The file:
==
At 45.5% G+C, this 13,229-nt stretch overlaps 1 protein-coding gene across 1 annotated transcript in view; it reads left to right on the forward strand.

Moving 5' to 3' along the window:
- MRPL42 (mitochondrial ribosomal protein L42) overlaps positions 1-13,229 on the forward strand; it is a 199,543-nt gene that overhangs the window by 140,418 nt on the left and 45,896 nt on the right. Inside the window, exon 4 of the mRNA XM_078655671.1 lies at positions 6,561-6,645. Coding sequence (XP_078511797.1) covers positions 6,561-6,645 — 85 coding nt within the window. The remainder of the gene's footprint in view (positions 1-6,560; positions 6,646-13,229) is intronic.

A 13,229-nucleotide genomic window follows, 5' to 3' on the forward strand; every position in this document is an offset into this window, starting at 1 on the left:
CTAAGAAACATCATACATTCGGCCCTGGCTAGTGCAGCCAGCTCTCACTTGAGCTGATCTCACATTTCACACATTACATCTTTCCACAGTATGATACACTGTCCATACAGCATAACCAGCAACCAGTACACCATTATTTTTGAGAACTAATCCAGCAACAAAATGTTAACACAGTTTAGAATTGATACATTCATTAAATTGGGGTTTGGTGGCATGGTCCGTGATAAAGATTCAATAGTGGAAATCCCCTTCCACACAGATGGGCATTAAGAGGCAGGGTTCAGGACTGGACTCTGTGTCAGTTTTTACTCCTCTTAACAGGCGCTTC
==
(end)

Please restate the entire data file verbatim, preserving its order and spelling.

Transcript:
At 45.5% G+C, this 13,229-nt stretch overlaps 1 protein-coding gene across 1 annotated transcript in view; it reads left to right on the forward strand.

Moving 5' to 3' along the window:
- MRPL42 (mitochondrial ribosomal protein L42) overlaps positions 1-13,229 on the forward strand; it is a 199,543-nt gene that overhangs the window by 140,418 nt on the left and 45,896 nt on the right. Inside the window, exon 4 of the mRNA XM_078655671.1 lies at positions 6,561-6,645. Coding sequence (XP_078511797.1) covers positions 6,561-6,645 — 85 coding nt within the window. The remainder of the gene's footprint in view (positions 1-6,560; positions 6,646-13,229) is intronic.

A 13,229-nucleotide genomic window follows, 5' to 3' on the forward strand; every position in this document is an offset into this window, starting at 1 on the left:
CTAAGAAACATCATACATTCGGCCCTGGCTAGTGCAGCCAGCTCTCACTTGAGCTGATCTCACATTTCACACATTACATCTTTCCACAGTATGATACACTGTCCATACAGCATAACCAGCAACCAGTACACCATTATTTTTGAGAACTAATCCAGCAACAAAATGTTAACACAGTTTAGAATTGATACATTCATTAAATTGGGGTTTGGTGGCATGGTCCGTGATAAAGATTCAATAGTGGAAATCCCCTTCCACACAGATGGGCATTAAGAGGCAGGGTTCAGGACTGGACTCTGTGTCAGTTTTTACTCCTCTTAACAGGCGCTTC